This week people across America will be celebrating Thanksgiving. While this holiday has its origins going back to the 1600s with the Pilgrims it wasn’t until Abraham Lincoln that we formally acknowledged the last Thursday in November as the day of celebration. Franklin D. Roosevelt altered that in 1939 when there were five Thursdays in November. FDR declared the fourth Thursday to be the official day and the Senate ratified his decision in 1942, officially making the fourth Thursday Thanksgiving in the United States.
The truth is we should be thankful every day and multiple times each day because there’s so much to be grateful for. If
Viktor Frankl could find reason to give thanks while held prisoner in Nazi concentration camps then we can all find reasons to be thankful each day. Unfortunately it’s human nature to take things for granted so it’s not until something is missing that we appreciate it more. That’s the principle of scarcity in action.
Speaking of being thankful, here’s an example of the wrong way to go about it. Many years ago a colleague needed help with something. What was asked not only required my time but the time of several others as well. It forced us to put things on hold for other people but nonetheless we “stopped the presses” and accommodated the request. This person got what they needed and went about their business the next day. What stood out to me was this – never did they thank us in person, by phone, or in writing. I remember thinking, “I don’t work for thanks. I get paid well to do my job,” but I also knew in my heart I wouldn’t extend myself for that person again and I certainly wouldn’t ask others to do so.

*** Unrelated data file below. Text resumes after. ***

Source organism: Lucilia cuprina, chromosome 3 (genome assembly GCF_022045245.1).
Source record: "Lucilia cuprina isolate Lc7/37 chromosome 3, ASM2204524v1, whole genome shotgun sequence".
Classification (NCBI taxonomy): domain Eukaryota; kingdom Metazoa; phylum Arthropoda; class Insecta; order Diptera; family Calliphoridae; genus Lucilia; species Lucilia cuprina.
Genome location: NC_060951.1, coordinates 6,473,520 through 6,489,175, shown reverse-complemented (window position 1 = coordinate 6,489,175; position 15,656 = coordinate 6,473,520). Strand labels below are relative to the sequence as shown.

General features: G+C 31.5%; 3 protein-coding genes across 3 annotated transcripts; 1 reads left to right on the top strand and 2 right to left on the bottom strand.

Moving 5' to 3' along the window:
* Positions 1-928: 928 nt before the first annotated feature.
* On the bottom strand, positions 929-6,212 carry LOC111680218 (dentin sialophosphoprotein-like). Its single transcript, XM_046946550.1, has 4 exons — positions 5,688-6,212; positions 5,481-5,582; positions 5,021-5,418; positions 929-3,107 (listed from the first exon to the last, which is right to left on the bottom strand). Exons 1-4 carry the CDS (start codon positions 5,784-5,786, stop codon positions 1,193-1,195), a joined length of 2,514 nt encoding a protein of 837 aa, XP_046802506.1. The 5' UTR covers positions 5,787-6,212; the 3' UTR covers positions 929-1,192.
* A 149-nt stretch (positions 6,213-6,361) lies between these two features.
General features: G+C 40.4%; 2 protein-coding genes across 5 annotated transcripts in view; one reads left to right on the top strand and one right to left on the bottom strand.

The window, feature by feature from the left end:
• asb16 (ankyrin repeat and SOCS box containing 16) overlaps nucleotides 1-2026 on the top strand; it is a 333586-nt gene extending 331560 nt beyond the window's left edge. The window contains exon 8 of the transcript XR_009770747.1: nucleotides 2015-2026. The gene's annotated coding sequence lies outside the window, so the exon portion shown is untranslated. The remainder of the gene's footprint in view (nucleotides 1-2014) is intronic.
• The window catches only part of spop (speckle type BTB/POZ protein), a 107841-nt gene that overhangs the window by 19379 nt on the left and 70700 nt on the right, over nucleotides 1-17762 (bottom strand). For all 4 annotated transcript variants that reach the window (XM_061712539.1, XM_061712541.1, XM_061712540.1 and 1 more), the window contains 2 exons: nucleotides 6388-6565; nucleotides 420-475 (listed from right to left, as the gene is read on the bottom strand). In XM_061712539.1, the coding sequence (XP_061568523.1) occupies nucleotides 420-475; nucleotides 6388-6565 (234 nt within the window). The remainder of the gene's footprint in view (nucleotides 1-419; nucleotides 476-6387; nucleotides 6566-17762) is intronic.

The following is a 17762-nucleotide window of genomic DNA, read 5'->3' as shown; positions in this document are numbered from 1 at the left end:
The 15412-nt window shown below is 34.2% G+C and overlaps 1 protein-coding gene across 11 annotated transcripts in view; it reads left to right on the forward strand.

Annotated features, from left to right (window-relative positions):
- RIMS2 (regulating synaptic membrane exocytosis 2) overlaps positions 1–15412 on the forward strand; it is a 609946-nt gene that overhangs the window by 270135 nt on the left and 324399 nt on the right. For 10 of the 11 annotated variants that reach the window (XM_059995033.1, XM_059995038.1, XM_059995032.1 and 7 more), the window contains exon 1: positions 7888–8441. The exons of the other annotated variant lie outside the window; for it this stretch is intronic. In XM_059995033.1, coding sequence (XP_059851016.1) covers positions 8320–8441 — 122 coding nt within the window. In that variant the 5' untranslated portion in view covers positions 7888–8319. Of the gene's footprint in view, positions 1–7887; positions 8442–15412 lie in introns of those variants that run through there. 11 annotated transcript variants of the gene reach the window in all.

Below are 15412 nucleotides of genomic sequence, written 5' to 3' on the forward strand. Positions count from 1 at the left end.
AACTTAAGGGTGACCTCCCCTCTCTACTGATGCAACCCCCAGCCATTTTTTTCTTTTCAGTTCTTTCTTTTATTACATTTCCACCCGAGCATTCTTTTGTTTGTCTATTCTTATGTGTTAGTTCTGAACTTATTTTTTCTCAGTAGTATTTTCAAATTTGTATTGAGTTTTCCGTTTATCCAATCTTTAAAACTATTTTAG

I don’t think I’m different than the average person in this regard. When I go out of my way to help someone – even when paid – if I don’t get some acknowledgment of appreciation I know I won’t try as hard the next time. Contrast that with people who offer genuine thanks and appreciation. I bet most of you would go above and beyond for such people.
Giving thanks is a form of reciprocity. This principle of influence tells us people feel obligated to give back to those who first give to them. According to the French social psychologist Marcel Mauss, every human society teaches its people the way of reciprocity. We see this as we raise our children because one of the first things we teach them to say is, “Thank you,” when someone has done something for them.
Because we’re all brought up in the way of reciprocity most people are somewhat offended when the person they helped cannot take a moment to say thanks. Beyond offense, people are less willing to help thankless people as time goes by. It’s a natural human response.
Here’s why thankfulness matters. When you do express sincere appreciation people are more likely to help you – and others – in the future. Think about it; you help someone, they express gratitude, and you feel good about the action you took. You’re naturally more likely to repeat behaviors in the future that made you feel good about yourself. And the person you helped is more likely to help others too. That’s called “paying it forward.”
As we approach the day that commemorates giving thanks pause to reflect and see if you’re someone who regularly gives thanks when someone does something for you. If you don’t, or don’t as regularly as you should, make a commitment to start. I think you’ll be amazed at how people respond to you and you’ll be thankful you changed your ways.